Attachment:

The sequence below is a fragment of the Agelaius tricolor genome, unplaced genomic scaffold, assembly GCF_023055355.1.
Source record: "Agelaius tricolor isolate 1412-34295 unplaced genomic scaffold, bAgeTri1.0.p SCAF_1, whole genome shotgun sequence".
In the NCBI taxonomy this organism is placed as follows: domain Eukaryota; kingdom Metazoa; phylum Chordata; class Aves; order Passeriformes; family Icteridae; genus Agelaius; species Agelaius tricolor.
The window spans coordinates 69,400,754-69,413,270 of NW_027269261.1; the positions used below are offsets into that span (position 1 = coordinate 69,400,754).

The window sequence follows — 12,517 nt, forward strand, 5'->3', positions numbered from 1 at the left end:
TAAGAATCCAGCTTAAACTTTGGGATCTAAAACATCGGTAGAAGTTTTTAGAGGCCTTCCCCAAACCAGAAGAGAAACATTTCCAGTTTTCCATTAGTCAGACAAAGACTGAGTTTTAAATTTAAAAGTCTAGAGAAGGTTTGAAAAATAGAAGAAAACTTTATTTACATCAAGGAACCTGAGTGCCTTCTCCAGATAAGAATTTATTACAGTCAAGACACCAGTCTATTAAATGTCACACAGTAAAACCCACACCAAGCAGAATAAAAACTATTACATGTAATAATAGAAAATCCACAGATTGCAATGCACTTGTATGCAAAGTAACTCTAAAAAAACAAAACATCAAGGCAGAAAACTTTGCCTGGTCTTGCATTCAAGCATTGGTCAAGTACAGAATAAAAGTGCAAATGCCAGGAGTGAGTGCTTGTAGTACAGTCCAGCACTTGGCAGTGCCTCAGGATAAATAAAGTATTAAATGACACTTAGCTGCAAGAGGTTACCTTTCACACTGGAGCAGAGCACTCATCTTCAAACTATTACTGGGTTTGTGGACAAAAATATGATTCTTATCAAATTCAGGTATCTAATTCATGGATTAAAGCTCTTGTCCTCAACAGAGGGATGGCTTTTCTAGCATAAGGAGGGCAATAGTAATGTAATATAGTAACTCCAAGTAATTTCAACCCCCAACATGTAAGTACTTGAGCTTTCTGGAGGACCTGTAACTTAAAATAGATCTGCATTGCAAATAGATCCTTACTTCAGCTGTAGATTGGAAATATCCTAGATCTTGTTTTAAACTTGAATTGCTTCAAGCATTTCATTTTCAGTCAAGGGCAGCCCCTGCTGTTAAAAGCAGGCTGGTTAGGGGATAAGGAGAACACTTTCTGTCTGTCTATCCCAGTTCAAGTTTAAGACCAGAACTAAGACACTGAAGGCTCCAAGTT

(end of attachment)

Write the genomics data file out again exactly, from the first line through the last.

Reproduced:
The sequence below is a fragment of the Agelaius tricolor genome, unplaced genomic scaffold, assembly GCF_023055355.1.
Source record: "Agelaius tricolor isolate 1412-34295 unplaced genomic scaffold, bAgeTri1.0.p SCAF_1, whole genome shotgun sequence".
In the NCBI taxonomy this organism is placed as follows: domain Eukaryota; kingdom Metazoa; phylum Chordata; class Aves; order Passeriformes; family Icteridae; genus Agelaius; species Agelaius tricolor.
The window spans coordinates 69,400,754-69,413,270 of NW_027269261.1; the positions used below are offsets into that span (position 1 = coordinate 69,400,754).

The window sequence follows — 12,517 nt, forward strand, 5'->3', positions numbered from 1 at the left end:
TAAGAATCCAGCTTAAACTTTGGGATCTAAAACATCGGTAGAAGTTTTTAGAGGCCTTCCCCAAACCAGAAGAGAAACATTTCCAGTTTTCCATTAGTCAGACAAAGACTGAGTTTTAAATTTAAAAGTCTAGAGAAGGTTTGAAAAATAGAAGAAAACTTTATTTACATCAAGGAACCTGAGTGCCTTCTCCAGATAAGAATTTATTACAGTCAAGACACCAGTCTATTAAATGTCACACAGTAAAACCCACACCAAGCAGAATAAAAACTATTACATGTAATAATAGAAAATCCACAGATTGCAATGCACTTGTATGCAAAGTAACTCTAAAAAAACAAAACATCAAGGCAGAAAACTTTGCCTGGTCTTGCATTCAAGCATTGGTCAAGTACAGAATAAAAGTGCAAATGCCAGGAGTGAGTGCTTGTAGTACAGTCCAGCACTTGGCAGTGCCTCAGGATAAATAAAGTATTAAATGACACTTAGCTGCAAGAGGTTACCTTTCACACTGGAGCAGAGCACTCATCTTCAAACTATTACTGGGTTTGTGGACAAAAATATGATTCTTATCAAATTCAGGTATCTAATTCATGGATTAAAGCTCTTGTCCTCAACAGAGGGATGGCTTTTCTAGCATAAGGAGGGCAATAGTAATGTAATATAGTAACTCCAAGTAATTTCAACCCCCAACATGTAAGTACTTGAGCTTTCTGGAGGACCTGTAACTTAAAATAGATCTGCATTGCAAATAGATCCTTACTTCAGCTGTAGATTGGAAATATCCTAGATCTTGTTTTAAACTTGAATTGCTTCAAGCATTTCATTTTCAGTCAAGGGCAGCCCCTGCTGTTAAAAGCAGGCTGGTTAGGGGATAAGGAGAACACTTTCTGTCTGTCTATCCCAGTTCAAGTTTAAGACCAGAACTAAGACACTGAAGGCTCCAAGTT